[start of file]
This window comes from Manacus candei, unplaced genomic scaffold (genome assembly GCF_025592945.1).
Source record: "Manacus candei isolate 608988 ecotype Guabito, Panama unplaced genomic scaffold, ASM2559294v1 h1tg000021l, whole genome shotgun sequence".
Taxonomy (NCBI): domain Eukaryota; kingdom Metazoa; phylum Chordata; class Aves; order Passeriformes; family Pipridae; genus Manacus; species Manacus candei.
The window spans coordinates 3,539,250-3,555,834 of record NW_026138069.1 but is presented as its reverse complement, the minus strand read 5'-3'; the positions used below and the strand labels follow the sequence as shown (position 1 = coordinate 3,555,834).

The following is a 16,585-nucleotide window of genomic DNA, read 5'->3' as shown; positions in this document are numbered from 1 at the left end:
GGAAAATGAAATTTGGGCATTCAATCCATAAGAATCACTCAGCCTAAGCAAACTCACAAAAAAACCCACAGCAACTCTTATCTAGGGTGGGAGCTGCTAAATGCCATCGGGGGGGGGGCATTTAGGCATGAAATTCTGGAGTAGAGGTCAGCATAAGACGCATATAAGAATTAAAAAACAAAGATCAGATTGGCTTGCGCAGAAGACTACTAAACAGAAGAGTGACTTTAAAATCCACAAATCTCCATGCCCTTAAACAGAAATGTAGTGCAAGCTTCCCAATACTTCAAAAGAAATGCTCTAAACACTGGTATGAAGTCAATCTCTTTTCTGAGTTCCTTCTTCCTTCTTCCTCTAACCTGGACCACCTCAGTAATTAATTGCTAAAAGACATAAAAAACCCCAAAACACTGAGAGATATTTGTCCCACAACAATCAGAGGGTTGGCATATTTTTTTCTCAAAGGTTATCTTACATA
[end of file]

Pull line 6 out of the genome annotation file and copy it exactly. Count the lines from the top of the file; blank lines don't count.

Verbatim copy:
GGAAAATGAAATTTGGGCATTCAATCCATAAGAATCACTCAGCCTAAGCAAACTCACAAAAAAACCCACAGCAACTCTTATCTAGGGTGGGAGCTGCTAAATGCCATCGGGGGGGGGGCATTTAGGCATGAAATTCTGGAGTAGAGGTCAGCATAAGACGCATATAAGAATTAAAAAACAAAGATCAGATTGGCTTGCGCAGAAGACTACTAAACAGAAGAGTGACTTTAAAATCCACAAATCTCCATGCCCTTAAACAGAAATGTAGTGCAAGCTTCCCAATACTTCAAAAGAAATGCTCTAAACACTGGTATGAAGTCAATCTCTTTTCTGAGTTCCTTCTTCCTTCTTCCTCTAACCTGGACCACCTCAGTAATTAATTGCTAAAAGACATAAAAAACCCCAAAACACTGAGAGATATTTGTCCCACAACAATCAGAGGGTTGGCATATTTTTTTCTCAAAGGTTATCTTACATA